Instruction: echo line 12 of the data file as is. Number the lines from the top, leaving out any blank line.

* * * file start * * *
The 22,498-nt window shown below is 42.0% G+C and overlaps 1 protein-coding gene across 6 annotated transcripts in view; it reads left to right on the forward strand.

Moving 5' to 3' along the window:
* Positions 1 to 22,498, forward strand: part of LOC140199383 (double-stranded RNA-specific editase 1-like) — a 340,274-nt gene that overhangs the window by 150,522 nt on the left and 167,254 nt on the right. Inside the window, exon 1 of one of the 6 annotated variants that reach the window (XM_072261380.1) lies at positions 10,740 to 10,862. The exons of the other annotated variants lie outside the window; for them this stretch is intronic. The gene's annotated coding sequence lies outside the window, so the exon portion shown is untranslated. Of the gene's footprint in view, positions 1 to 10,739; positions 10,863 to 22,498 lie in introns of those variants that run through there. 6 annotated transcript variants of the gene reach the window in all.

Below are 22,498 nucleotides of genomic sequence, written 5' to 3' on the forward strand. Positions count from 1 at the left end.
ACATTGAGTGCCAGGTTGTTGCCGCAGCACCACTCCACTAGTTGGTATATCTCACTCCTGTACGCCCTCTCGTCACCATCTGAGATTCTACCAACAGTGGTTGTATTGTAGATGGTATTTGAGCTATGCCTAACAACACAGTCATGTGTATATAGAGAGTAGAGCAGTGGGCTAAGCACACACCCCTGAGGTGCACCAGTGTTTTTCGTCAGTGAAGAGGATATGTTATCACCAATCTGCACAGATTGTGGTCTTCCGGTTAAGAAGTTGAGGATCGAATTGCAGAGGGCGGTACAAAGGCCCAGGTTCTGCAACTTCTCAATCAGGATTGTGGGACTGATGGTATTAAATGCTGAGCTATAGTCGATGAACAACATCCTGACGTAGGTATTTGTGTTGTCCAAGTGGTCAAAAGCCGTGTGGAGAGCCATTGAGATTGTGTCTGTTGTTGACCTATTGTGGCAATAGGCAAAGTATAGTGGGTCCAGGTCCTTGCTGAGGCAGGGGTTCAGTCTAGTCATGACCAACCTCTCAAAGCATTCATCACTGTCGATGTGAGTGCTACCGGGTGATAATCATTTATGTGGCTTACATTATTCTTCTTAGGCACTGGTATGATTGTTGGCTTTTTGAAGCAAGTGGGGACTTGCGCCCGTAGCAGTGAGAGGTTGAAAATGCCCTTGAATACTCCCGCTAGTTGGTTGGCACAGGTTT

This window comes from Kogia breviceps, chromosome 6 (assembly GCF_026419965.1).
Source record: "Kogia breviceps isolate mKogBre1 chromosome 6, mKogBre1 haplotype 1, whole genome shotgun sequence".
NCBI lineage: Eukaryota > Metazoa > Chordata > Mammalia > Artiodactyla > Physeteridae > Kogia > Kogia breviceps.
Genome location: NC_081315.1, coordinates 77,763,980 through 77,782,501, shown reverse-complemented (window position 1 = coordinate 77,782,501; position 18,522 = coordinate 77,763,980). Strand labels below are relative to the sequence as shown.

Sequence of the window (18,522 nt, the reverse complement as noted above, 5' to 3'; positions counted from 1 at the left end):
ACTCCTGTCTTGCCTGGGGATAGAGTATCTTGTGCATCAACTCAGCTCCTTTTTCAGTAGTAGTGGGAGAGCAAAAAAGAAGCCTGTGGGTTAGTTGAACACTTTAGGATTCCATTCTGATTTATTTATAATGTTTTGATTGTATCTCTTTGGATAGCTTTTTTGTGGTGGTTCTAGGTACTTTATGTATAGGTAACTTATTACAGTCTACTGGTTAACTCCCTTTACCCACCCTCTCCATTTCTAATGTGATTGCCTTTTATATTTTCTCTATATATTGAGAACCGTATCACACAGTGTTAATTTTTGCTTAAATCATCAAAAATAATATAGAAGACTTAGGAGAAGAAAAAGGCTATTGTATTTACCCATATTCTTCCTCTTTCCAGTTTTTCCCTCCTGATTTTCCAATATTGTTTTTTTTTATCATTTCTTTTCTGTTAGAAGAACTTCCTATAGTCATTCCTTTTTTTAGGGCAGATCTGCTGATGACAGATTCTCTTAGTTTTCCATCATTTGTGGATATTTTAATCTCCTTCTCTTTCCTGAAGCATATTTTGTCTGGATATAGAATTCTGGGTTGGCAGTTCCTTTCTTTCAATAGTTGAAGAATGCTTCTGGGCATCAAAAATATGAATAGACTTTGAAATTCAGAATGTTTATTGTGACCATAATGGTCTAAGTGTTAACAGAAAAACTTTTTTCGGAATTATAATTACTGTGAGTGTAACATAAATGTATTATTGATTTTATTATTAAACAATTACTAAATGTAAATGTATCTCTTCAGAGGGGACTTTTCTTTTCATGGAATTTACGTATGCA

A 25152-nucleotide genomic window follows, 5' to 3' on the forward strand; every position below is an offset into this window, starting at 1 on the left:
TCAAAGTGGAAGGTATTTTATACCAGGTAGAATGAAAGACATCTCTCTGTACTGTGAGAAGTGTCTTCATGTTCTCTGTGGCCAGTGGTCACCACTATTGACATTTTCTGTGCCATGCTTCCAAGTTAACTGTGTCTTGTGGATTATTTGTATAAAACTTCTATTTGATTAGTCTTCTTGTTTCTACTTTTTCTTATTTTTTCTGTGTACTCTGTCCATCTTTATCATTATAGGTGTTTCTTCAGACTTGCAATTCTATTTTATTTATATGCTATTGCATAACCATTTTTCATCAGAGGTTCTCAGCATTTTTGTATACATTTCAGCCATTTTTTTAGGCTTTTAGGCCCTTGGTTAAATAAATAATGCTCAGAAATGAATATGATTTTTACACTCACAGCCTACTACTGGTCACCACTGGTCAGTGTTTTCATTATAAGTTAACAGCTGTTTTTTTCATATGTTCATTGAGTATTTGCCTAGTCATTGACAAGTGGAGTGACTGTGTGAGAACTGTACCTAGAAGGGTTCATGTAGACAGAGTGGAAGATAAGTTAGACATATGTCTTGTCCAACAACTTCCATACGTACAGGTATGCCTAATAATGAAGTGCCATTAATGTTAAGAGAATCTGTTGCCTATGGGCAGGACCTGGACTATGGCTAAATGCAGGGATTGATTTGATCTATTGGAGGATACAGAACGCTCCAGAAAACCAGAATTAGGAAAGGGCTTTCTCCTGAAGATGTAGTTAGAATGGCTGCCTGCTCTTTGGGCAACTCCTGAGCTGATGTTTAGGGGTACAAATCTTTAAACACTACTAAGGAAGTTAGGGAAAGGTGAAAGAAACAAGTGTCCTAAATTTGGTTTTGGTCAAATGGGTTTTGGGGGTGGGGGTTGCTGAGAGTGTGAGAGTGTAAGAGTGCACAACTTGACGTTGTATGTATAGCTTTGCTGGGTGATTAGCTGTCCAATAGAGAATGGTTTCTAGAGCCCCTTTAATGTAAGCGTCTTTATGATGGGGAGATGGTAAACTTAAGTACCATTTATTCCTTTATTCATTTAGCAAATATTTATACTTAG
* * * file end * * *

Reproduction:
A 25152-nucleotide genomic window follows, 5' to 3' on the forward strand; every position below is an offset into this window, starting at 1 on the left: